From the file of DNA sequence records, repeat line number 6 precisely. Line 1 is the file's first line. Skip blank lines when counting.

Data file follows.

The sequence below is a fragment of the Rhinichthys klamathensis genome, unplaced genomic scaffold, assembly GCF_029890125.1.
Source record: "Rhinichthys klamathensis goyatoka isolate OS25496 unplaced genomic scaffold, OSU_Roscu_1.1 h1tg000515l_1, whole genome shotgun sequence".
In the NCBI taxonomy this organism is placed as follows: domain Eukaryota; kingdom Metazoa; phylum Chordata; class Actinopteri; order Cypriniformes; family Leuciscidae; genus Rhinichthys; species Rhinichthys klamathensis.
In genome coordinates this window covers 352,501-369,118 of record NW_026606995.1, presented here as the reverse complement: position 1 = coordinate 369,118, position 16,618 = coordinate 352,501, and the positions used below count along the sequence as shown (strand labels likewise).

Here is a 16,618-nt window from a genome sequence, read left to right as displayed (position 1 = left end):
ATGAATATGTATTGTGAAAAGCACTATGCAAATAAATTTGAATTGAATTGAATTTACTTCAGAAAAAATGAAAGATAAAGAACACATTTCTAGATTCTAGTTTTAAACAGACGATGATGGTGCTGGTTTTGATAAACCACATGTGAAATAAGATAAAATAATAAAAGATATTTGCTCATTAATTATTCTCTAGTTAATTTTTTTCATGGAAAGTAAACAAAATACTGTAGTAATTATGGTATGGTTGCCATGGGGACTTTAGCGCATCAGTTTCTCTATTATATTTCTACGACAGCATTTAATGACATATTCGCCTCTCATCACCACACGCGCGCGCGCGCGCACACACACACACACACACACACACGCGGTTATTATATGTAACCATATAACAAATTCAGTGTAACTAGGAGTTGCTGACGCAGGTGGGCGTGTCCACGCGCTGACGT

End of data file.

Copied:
ATGAATATGTATTGTGAAAAGCACTATGCAAATAAATTTGAATTGAATTGAATTTACTTCAGAAAAAATGAAAGATAAAGAACACATTTCTAGATTCTAGTTTTAAACAGACGATGATGGTGCTGGTTTTGATAAACCACATGTGAAATAAGATAAAATAATAAAAGATATTTGCTCATTAATTATTCTCTAGTTAATTTTTTTCATGGAAAGTAAACAAAATACTGTAGTAATTATGGTATGGTTGCCATGGGGACTTTAGCGCATCAGTTTCTCTATTATATTTCTACGACAGCATTTAATGACATATTCGCCTCTCATCACCACACGCGCGCGCGCGCGCACACACACACACACACACACACACGCGGTTATTATATGTAACCATATAACAAATTCAGTGTAACTAGGAGTTGCTGACGCAGGTGGGCGTGTCCACGCGCTGACGT